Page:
As the pandemic is expected to continue into 2021, countries are attempting to adapt their NCD care in response. But they need support to identify and put in place feasible measures to mitigate the impact on people living with NCDs, and to avoid further damage to health systems that will worsen health and economic impacts. Implementation science can swiftly identify and test measures that may help, including: donor provision of NCD medication as emergency relief; capacity building at the primary health care level to manage NCDs, including referral pathways; rapid remote surveillance to identify the groups at greatest risk; protocols for safe, socially distanced distribution of medicines and supplies; and the availability of remote or socially distanced advice and support. Unfortunately, this approach is not yet a feature of the COVID-19 emergency response for many LMICs. We must work to change that.
Including NCDs in the global health security agenda
In the aftermath of COVID-19, governments and multi-lateral agencies will seek ways to prevent future infectious disease outbreaks. NCD control should be considered within the reinvigorated global health security (GHS) and pandemic preparedness agendas that will emerge, and those strategies must link more closely to population resilience.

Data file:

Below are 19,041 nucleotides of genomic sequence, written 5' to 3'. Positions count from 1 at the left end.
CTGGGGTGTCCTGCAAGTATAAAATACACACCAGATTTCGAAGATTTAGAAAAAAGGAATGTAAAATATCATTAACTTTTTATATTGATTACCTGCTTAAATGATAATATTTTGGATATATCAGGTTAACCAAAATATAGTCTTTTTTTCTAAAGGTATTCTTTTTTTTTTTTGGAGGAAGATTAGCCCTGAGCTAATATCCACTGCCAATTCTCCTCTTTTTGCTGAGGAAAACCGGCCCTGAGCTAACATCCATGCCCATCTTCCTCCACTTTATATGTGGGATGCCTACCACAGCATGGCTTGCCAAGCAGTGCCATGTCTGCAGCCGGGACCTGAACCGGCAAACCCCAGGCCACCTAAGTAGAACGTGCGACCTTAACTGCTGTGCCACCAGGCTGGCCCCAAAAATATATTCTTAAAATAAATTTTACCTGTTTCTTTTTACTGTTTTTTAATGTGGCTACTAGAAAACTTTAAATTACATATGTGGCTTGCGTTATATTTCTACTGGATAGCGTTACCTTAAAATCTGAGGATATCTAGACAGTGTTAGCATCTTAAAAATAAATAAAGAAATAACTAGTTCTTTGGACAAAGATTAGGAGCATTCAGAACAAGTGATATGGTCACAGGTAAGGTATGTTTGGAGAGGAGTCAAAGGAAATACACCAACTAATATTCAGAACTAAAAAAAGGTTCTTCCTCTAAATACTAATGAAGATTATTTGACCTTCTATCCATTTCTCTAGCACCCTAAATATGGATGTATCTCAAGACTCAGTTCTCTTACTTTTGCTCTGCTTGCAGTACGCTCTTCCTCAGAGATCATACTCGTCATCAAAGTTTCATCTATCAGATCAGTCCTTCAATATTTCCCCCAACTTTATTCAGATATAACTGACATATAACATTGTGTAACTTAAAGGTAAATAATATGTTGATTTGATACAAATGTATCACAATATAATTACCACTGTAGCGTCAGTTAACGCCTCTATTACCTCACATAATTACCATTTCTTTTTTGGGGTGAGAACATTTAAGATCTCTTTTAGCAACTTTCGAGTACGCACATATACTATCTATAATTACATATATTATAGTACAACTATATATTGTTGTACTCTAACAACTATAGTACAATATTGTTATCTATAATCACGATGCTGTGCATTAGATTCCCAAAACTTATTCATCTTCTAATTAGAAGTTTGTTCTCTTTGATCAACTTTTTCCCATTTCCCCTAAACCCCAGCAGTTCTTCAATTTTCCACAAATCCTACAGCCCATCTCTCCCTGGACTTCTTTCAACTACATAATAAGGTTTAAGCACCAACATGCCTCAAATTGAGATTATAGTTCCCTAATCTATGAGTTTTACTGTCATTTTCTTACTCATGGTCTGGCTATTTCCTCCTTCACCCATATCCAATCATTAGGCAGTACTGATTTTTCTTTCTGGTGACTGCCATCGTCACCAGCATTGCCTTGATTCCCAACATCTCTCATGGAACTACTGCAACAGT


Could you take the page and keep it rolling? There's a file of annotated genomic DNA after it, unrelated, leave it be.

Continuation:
GHS in its current form covers some key elements of better access to NCD medicines like surveillance, risk communications, and emergency response operations planning. And yet, global health security roadmaps and initiatives make no mention of NCDs. Addressing the NCD medicine and product gap can help create more resilient communities by reducing the number of people that are highly vulnerable to infectious diseases like COVID-19 and ensuring that they are protected from future pandemics.
‘Future-proofing’ populations against impacts during a pandemic requires plans and protocols to protect NCD medication supply and distribution. Stronger NCD surveillance capability within national disease recording systems, such as registries for people with diabetes or cardiovascular disease, will help identify people in need of essential medication, advice and support when their usual care is unreachable. Measures to improve the availability and affordability of NCD medication must get higher billing within national health strategies and the development aid provided to LMICs. Concerted efforts to put access plans for NCD medicines into action, including the Coalition’s current work to develop and test a demand forecast model for NCD medicines and products, will protect populations against the impacts of pandemic infectious disease. The Coalition is committed to working together through our activities and partnerships at the global, regional, and national levels, to build back better and improve the lives of people living with NCDs.
To learn more about the Coalition, to join us in this important work, or to tell us about the work that you are doing to improve global access to NCD medicines and products, click here. We also invite you to join us for a webinar on Wednesday, August 12th - “Conversations with Global Leaders: How improving access to NCD treatment and care is a critical element of building back better.”
This piece was originally published on the blog of the Coalition for Access to NCD Medicines and Products.